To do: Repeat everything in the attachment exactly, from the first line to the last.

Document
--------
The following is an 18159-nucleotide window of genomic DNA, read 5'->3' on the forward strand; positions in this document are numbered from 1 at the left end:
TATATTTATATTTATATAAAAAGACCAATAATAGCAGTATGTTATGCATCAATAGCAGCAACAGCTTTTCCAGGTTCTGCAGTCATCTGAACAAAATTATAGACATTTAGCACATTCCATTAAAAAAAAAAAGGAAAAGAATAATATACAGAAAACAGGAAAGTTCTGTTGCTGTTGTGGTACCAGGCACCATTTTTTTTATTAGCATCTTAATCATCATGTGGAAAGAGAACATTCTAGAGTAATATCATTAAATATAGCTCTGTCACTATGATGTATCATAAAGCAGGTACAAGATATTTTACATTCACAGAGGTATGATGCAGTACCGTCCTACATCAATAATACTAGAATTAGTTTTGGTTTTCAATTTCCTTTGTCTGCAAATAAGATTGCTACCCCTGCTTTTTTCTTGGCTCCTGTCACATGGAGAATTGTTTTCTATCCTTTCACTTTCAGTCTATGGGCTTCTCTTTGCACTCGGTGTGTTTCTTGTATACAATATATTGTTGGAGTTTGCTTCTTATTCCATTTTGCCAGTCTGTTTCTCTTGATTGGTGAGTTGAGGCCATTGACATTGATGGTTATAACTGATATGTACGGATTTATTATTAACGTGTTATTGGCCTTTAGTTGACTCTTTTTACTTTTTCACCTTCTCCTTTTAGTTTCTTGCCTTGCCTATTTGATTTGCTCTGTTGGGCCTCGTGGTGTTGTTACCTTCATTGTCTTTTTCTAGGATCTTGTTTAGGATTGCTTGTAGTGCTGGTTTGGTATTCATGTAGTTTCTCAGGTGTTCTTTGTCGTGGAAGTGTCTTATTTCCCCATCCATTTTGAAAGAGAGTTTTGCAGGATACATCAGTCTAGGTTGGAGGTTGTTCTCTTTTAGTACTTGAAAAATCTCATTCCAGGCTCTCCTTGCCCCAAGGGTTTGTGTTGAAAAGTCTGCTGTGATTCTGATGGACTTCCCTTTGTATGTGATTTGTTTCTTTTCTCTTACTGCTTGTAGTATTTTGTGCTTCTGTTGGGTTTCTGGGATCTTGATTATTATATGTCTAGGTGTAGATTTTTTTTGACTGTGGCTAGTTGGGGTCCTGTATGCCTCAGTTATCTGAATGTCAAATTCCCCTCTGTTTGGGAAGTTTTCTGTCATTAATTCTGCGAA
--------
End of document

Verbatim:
The following is an 18159-nucleotide window of genomic DNA, read 5'->3' on the forward strand; positions in this document are numbered from 1 at the left end:
TATATTTATATTTATATAAAAAGACCAATAATAGCAGTATGTTATGCATCAATAGCAGCAACAGCTTTTCCAGGTTCTGCAGTCATCTGAACAAAATTATAGACATTTAGCACATTCCATTAAAAAAAAAAAGGAAAAGAATAATATACAGAAAACAGGAAAGTTCTGTTGCTGTTGTGGTACCAGGCACCATTTTTTTTATTAGCATCTTAATCATCATGTGGAAAGAGAACATTCTAGAGTAATATCATTAAATATAGCTCTGTCACTATGATGTATCATAAAGCAGGTACAAGATATTTTACATTCACAGAGGTATGATGCAGTACCGTCCTACATCAATAATACTAGAATTAGTTTTGGTTTTCAATTTCCTTTGTCTGCAAATAAGATTGCTACCCCTGCTTTTTTCTTGGCTCCTGTCACATGGAGAATTGTTTTCTATCCTTTCACTTTCAGTCTATGGGCTTCTCTTTGCACTCGGTGTGTTTCTTGTATACAATATATTGTTGGAGTTTGCTTCTTATTCCATTTTGCCAGTCTGTTTCTCTTGATTGGTGAGTTGAGGCCATTGACATTGATGGTTATAACTGATATGTACGGATTTATTATTAACGTGTTATTGGCCTTTAGTTGACTCTTTTTACTTTTTCACCTTCTCCTTTTAGTTTCTTGCCTTGCCTATTTGATTTGCTCTGTTGGGCCTCGTGGTGTTGTTACCTTCATTGTCTTTTTCTAGGATCTTGTTTAGGATTGCTTGTAGTGCTGGTTTGGTATTCATGTAGTTTCTCAGGTGTTCTTTGTCGTGGAAGTGTCTTATTTCCCCATCCATTTTGAAAGAGAGTTTTGCAGGATACATCAGTCTAGGTTGGAGGTTGTTCTCTTTTAGTACTTGAAAAATCTCATTCCAGGCTCTCCTTGCCCCAAGGGTTTGTGTTGAAAAGTCTGCTGTGATTCTGATGGACTTCCCTTTGTATGTGATTTGTTTCTTTTCTCTTACTGCTTGTAGTATTTTGTGCTTCTGTTGGGTTTCTGGGATCTTGATTATTATATGTCTAGGTGTAGATTTTTTTTGACTGTGGCTAGTTGGGGTCCTGTATGCCTCAGTTATCTGAATGTCAAATTCCCCTCTGTTTGGGAAGTTTTCTGTCATTAATTCTGCGAA